C. Non usus veniet, spero. S. Spero hercle ego quoque:
Neque eo nunc dico, quo quidquam illum senserim :

Sed si quid, ne quid; quæ sit ejus ætas, vides : 45 Et næ ego te, si usus veniat, magnifice, Chreme,

Tractare possim. C. De istoc, cum usus venerit,
Videbimus quid opus sit. nunc istuc age.
S. Nunquam commodius unquam herum audivi loqui ;

Nec cum malefacerem, crederem mi impunius 50 Licere. quisnam a nobis egreditur foras ?

hydras.” See Burman, on Phædr. iv. 3. 5. 1 Scil. talia moliri. R. D. 9 Understand R. D. fabricam] Metaphor from those “ quid hujus simile facere." who, in a siege, prepare engines of war to 44. Sed si quid,] | Scil. hujus simile carry a place by storm. C.

facturus sit tuus filius; ne quid simile faciat. 37. calleo.] i, e. longo usu peritus sum. 45. Usus veniat,] Usu venire signifies Justin. xxiv. 4. “augurandi studio Galli evenire, as appears in Cicero's letters. præter cæteros callent." R. D.

46. Tractare] See ii. 3. 125. 38, melior.] T Scil. es ad adjuvandum. 47. opus sit.] Scil. factu. istuc] mentiri meum.] | Meum conforms to nego- | The matter in hand; what I have sugtium implied from the substantive use of gested. mentiri, which is the same as negotium men- 48. unquam] Redundant by pleonasm. tiendi, or, mendacium. Verbs infinitive can R. D. We can nevertheless find translafill almost all the offices of substantives. tion for it.

39. Fac] THe takes up Syrus’ word 49. malefacerem] Adopt the emendation facere, line 36. and Syrus keeps up the play of Muretus, malefacere, omitting the comma. upon the word, where he says “ facito” and After the words istuc age, Chremes goes “i faciat filius." facito dum] 1 On the home, and the three subsequent lines in themforce of dum, when used in parelcon, see selves constitute a scene; for, while Syrus And. i. 1. 2. Understand ut:-“ Take therein soliloquizes, Chremes meanwhile decare, pray, that you remember these same tects his own son with Bacchis, and returns words, if haply it should at any time fall out, upon the stage incensed. B. Then we that your son should do any thing like this should translate: “ Nor did I ever hear him conduct of Clinia."

speak at a time when I believed I could,” 41. Ut sunt humana,] [ To wit, (if I &c. According to the present text, moleface may misapply a classic passage) “tempesta- is a proceleusmatic. impunius] 1 Undertis prope ritu Mobilia, et cæcâ fluitantia stand unquam. crederem] [ Enallage for sorte.”

credidi, by attraction to malefacerem, in the 43. Neque eo] | Nor do I say spero for same connexion with audivi. See Hec. iy. this reason, that (quòd), &c. For, to hope 1. 18. that a thing will not be, implies some suspi- 50. Licere.] Scil, malefacere. cion of its possibility. illum senserim : ]

[ocr errors]
[merged small][ocr errors][merged small]

Quid istuc, quæso ? qui istic mos est, Clitipho? itane fieri

oportet? Cl. Quid ego feci? Ch. Vidine ego te modo manum in sinum

huic meretrici Inserere? S. Acta hæc res est, perii. CL. Mene? CH.

Hisce oculis: ne nega.
Facis adeo indigne injuriam illi, qui non abstineas manum.
5 Nam istæc quidem contumelia est,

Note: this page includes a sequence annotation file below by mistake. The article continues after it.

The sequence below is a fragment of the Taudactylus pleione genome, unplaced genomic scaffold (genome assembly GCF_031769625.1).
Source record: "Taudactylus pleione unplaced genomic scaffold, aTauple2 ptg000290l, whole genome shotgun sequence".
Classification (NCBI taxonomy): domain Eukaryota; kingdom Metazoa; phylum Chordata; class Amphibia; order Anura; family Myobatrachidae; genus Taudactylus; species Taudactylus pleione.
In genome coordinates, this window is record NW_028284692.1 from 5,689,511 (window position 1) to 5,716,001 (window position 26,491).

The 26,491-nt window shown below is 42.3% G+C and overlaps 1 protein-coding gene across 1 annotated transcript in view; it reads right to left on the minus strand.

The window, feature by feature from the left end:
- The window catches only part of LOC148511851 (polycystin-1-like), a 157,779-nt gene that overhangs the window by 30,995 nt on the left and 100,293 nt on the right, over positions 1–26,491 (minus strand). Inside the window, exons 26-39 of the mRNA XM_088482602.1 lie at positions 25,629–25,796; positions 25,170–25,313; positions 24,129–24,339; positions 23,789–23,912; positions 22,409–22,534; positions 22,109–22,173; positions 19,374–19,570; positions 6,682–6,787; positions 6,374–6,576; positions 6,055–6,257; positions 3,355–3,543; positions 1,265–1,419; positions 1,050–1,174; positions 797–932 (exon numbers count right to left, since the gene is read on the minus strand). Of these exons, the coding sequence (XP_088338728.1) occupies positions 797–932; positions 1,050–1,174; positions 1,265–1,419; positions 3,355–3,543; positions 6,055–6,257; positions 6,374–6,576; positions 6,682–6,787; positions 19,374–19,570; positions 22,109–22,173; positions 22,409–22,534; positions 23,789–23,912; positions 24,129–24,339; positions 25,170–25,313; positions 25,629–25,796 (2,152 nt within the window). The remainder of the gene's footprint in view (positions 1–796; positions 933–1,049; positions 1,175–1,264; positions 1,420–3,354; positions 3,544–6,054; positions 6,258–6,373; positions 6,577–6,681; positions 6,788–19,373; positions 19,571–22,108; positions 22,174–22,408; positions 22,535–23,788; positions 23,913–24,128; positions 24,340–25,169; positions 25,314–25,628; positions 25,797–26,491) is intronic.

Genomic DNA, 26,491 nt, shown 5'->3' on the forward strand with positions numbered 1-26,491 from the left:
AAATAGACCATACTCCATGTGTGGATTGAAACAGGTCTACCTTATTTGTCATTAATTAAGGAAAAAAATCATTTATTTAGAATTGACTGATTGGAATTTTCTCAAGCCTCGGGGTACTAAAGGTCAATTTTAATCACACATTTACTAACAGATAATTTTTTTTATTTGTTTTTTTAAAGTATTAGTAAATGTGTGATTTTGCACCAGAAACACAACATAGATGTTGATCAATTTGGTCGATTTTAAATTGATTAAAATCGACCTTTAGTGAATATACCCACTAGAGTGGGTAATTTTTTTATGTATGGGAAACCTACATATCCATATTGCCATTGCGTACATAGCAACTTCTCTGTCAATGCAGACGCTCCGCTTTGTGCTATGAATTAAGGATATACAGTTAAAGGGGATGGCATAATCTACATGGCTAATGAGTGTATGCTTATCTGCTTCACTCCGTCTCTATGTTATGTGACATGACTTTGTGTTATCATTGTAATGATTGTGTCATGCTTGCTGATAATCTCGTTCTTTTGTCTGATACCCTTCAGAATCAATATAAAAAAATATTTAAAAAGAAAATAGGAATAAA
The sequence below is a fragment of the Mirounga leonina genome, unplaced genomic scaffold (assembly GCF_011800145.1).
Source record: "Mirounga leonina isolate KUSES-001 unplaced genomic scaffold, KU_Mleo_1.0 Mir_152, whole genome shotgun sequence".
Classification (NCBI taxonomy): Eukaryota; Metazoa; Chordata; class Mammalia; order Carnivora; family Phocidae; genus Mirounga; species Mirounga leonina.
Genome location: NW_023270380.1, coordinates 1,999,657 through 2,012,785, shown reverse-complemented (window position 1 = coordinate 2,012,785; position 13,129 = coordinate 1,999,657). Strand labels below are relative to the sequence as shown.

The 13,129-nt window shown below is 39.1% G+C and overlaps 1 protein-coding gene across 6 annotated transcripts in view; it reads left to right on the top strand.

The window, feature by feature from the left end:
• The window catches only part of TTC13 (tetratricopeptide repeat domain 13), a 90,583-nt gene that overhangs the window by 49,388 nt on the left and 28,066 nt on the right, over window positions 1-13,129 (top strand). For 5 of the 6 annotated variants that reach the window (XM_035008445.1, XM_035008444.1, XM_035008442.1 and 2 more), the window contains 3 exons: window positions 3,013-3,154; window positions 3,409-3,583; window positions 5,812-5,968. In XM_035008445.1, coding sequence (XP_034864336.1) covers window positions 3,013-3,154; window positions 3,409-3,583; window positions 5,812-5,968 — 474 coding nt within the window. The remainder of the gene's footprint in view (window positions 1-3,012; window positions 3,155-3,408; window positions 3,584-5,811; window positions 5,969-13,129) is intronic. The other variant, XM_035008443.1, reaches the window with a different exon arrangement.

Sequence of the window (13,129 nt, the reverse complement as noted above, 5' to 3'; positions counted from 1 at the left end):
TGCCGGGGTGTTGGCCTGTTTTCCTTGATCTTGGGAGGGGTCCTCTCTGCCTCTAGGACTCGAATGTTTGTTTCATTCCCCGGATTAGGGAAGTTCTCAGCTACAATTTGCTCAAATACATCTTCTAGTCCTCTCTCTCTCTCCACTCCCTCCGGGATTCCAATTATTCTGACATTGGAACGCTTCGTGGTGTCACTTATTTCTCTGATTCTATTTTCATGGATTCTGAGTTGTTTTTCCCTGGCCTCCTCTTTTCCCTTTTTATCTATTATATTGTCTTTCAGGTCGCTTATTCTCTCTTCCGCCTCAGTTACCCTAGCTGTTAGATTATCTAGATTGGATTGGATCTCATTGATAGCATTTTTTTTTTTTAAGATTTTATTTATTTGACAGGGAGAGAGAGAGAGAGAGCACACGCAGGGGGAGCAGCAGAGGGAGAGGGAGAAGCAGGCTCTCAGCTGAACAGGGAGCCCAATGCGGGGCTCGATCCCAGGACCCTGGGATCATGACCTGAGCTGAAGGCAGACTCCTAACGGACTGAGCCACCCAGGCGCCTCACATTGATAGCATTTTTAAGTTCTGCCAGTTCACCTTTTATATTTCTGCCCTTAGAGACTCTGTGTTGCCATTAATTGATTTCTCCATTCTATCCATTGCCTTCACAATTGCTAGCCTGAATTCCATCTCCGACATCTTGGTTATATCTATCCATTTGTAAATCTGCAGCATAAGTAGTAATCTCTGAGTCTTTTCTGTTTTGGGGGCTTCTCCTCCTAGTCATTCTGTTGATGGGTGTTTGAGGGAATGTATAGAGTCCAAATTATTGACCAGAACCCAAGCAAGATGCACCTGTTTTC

Hominem amicum recipere ad te, atque ejus amicam subagitare.
Vel heri in vino quam immodestus fuisti !-S. Factum. CH.

Quam molestus!
Ut equidem, ita me dı ament, metai quid futurum denique esset !
Novi ego amantium animum: advertunt graviter, quæ non


10 Cl. At mihi fides apud hunc est, nihil me istius facturum,

CH. Esto at certe concedas hinc aliquo ab ore eorum ali-

Multa fert libido; ea facere prohibet tua præsentia.


CHREMES having surprised Clitiplio alone 7 Vel] See And. iij. 2. 9. Factum.] with Bacchis, comes out inveighing against Seconding his master's words, and pretendhis incontinence and treachery to his friend ing to side with him. Clinia in taking liberties with his mistress, 8. metui] T I feared lest you should as he supposes. Thence Clitipho retires, and awaken jealousy and wrath in Clinia by the Syrus explains to Chremes the scheme which liberties which you took with Bacchis, his he says he has devised, to cheat Menedemus; mistress (as Chremes thought). namely, to state to him that a Corinthian 9. A TROCHAIC TETRAMETER CAT.-adverwoman gave Antiphila to Bacchis as a pledge tunt] Because all things in love are liable to for a sum of money lent her, and to advise suspicion. C. Al. amantes : animum adverhim (Menedemus) to pay the sum to purchase tunt, &c., as advertere does not occur absolutely her, and make gain in selling her back to her in this sense with Terence and Plautus. relatives,

censeas.] T Scil. eos adversuros esse. 1. TROCHAIC TETRAMETERS.-oportet.] Al.

10. AN

- fides'] quæso ?

See And. i. 1.7. I have credit with him; 3. A TROCHAIC TETRAMETER CATALECTIC, i. e, he has confidence in me. nihil istius] -Acta hæc res est,] Syrus suspects that his Either istius (scil. negotii) depends on nihil, master has discovered that his son is in love or simile is implied, as iii. 2. 40.“ quid huwith Bacchis, which was being concealed by jus simile faciat.” stratagem. E. Hisce oculis : ) Scil, vidi.

11. A

eorum] 4. AN IAMBIC TETRAMETER. --adeo] ( See Scil. Cliniæ et Bacchidis. And, iii. 3. 47.


Scil. quæ fert libido. Chremes gives this 6. TROCHAIC TETRAMETERS,

direction to Clitipho through court to Clinia.



[ocr errors]


« AnteriorContinuar »